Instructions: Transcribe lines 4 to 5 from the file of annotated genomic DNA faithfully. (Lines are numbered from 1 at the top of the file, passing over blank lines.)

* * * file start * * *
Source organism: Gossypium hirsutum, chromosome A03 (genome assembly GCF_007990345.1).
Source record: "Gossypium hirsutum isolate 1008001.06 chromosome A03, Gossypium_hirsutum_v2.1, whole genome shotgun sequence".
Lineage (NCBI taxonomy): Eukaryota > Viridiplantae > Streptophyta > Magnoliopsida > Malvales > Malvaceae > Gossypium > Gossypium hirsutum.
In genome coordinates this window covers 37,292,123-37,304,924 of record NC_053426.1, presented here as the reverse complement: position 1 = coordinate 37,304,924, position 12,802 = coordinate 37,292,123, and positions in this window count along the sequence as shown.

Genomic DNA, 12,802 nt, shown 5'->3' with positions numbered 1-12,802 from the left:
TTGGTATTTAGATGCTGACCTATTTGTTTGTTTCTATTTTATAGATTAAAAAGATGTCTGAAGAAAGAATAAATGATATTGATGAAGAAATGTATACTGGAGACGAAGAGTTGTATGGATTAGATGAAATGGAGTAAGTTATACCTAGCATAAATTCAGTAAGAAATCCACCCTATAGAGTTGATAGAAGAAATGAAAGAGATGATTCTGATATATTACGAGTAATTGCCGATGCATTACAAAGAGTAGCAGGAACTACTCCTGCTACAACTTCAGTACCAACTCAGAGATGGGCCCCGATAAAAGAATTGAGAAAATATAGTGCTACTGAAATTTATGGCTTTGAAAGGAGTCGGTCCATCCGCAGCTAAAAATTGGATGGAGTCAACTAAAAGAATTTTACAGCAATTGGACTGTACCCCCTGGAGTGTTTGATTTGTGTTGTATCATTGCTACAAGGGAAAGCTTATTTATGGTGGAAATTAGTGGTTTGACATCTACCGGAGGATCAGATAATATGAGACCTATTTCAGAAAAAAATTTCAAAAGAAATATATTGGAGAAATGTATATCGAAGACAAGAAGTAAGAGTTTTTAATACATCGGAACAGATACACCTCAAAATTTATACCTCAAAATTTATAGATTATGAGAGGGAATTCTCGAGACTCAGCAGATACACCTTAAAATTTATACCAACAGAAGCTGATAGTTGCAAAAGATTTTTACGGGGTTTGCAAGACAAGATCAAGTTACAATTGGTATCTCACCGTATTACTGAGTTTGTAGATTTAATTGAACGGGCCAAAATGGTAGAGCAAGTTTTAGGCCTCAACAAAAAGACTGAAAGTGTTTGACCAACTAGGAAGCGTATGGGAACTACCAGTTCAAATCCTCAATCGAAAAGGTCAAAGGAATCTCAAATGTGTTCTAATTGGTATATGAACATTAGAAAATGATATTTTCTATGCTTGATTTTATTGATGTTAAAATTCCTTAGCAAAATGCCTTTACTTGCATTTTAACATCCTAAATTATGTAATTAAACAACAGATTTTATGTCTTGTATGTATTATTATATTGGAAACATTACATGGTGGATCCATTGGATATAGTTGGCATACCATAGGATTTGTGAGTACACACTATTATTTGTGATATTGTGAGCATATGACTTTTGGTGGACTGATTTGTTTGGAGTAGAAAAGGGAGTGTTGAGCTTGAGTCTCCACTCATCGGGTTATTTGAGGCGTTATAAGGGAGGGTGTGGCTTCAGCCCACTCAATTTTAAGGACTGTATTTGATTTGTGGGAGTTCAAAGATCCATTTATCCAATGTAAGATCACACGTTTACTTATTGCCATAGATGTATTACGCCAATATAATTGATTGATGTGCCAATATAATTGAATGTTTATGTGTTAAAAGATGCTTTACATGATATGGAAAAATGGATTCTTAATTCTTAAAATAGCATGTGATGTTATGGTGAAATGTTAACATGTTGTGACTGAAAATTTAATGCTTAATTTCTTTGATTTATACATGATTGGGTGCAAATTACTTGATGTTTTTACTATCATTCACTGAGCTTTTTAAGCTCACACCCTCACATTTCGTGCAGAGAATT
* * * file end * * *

In genome coordinates this window covers 37,292,123-37,304,924 of record NC_053426.1, presented here as the reverse complement: position 1 = coordinate 37,304,924, position 12,802 = coordinate 37,292,123, and positions in this window count along the sequence as shown.

Genomic DNA, 12,802 nt, shown 5'->3' with positions numbered 1-12,802 from the left: